"Skip the milk produced by the big commercial dairy farms. Better yet, go vegan or vegetarian and support dairy and cattle farmers that switch to growing vegetables and fruit which are more healthy and ecological alternatives. Too much of...
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Local. Pure. Fresh. Healthy. Flavorful.
This is the past—and future—of milk. For George Woodard, the quest for the basic goodness of milk led him to become an early convert to organic farming.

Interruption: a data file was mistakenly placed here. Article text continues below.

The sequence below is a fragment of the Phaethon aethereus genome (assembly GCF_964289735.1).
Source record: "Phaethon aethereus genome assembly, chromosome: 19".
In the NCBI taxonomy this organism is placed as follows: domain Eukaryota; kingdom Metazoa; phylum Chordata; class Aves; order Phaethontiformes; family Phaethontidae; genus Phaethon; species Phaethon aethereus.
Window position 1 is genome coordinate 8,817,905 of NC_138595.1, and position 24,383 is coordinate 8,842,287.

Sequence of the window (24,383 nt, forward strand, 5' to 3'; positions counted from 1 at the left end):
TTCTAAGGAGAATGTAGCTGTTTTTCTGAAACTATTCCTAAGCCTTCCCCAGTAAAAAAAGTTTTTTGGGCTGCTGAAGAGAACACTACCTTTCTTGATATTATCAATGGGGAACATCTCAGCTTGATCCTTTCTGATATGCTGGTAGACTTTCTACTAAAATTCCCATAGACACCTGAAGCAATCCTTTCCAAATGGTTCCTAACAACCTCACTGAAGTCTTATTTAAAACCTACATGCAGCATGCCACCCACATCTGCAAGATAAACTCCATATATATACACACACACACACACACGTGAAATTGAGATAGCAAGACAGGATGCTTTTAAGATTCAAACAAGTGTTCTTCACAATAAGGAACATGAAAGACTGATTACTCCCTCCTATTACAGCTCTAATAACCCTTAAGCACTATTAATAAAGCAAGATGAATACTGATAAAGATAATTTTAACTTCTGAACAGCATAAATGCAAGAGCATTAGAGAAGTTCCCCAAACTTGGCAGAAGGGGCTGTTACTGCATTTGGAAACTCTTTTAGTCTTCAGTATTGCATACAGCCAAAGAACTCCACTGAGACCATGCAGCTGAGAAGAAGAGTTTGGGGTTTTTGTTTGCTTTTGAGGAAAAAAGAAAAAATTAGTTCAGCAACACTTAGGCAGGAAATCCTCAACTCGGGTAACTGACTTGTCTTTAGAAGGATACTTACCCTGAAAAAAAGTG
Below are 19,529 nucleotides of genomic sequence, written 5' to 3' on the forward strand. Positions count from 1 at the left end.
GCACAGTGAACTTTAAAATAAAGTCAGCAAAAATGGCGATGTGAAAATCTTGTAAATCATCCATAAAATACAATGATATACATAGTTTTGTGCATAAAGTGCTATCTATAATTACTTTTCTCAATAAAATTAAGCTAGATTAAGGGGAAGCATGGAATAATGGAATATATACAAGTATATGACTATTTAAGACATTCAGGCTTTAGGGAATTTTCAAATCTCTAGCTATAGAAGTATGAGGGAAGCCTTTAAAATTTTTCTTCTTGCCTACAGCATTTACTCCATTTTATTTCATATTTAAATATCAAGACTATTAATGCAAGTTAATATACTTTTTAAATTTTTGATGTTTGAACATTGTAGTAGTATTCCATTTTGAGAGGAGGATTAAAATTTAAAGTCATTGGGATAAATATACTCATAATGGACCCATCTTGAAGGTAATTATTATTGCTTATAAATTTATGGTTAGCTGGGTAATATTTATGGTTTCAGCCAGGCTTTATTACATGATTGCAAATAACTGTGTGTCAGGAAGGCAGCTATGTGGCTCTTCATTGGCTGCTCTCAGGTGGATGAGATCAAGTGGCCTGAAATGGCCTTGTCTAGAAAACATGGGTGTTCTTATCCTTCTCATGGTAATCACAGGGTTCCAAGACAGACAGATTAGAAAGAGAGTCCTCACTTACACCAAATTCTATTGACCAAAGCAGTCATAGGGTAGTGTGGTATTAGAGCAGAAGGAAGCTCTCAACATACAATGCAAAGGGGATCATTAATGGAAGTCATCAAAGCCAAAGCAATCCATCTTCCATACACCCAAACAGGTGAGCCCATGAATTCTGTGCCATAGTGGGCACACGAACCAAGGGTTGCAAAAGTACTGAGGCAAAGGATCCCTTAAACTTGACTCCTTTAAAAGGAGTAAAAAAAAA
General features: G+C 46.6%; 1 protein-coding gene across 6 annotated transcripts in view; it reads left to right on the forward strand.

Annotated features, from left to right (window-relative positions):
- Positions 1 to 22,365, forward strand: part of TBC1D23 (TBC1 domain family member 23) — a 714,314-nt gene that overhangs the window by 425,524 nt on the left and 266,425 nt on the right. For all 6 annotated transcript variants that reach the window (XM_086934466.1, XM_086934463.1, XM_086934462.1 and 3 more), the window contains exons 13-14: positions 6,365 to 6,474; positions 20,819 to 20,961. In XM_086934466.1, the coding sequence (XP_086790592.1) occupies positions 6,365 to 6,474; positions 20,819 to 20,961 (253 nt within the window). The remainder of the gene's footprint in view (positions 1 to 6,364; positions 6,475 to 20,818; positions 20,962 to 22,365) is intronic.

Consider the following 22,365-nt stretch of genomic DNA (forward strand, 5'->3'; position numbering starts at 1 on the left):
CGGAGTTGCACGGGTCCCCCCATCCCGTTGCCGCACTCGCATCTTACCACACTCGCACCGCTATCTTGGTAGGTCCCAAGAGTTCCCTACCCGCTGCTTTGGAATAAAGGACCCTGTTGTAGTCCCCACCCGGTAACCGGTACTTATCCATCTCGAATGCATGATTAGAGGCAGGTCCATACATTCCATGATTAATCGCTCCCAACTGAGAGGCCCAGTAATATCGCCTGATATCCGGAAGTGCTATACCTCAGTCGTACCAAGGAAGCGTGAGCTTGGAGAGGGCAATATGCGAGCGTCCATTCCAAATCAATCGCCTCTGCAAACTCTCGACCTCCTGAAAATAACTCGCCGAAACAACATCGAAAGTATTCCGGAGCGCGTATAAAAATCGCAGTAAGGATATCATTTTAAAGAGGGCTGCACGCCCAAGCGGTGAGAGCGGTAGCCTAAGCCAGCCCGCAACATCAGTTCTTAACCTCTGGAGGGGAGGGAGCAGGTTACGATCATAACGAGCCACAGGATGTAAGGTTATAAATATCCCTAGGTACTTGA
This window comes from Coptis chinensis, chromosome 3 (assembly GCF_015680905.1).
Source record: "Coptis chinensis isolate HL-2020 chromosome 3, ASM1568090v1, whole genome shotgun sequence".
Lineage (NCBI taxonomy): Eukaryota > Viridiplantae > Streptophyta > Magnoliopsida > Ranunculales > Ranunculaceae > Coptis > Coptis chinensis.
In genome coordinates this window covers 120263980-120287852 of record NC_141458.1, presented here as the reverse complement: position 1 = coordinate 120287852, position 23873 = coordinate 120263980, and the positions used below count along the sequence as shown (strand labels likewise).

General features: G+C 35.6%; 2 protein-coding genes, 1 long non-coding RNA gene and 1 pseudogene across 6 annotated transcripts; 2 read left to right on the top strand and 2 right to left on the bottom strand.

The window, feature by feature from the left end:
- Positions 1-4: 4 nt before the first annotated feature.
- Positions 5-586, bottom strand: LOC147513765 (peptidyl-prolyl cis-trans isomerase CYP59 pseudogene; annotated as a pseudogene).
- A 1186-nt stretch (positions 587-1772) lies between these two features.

Interest in organic milk was growing slowly in the 1990s, and then spiked. In 1993, the U.S. Food and Drug Administration approved the use of recombinant bovine growth hormone (rBGH), also called recombinant bovine somatotropin (rBST), an artificial hormone Monsanto developed and then sold to a division of Eli Lilly & Co. in 2008. An analysis undertaken and published by the Canadian Veterinary Medical Association concluded that while the hormone can increase milk production by up to 16 percent, it also increased the risk of lameness in cows by 55 percent, among other negative effects. rBGH, which is injected into cows, remains banned from use in Canada, New Zealand, Australia and most of Europe. However, the FDA maintains that milk from cows treated with rBGH is safe for human consumption and that there is no significant difference between the milk from cows treated with rBGH and milk from untreated cows.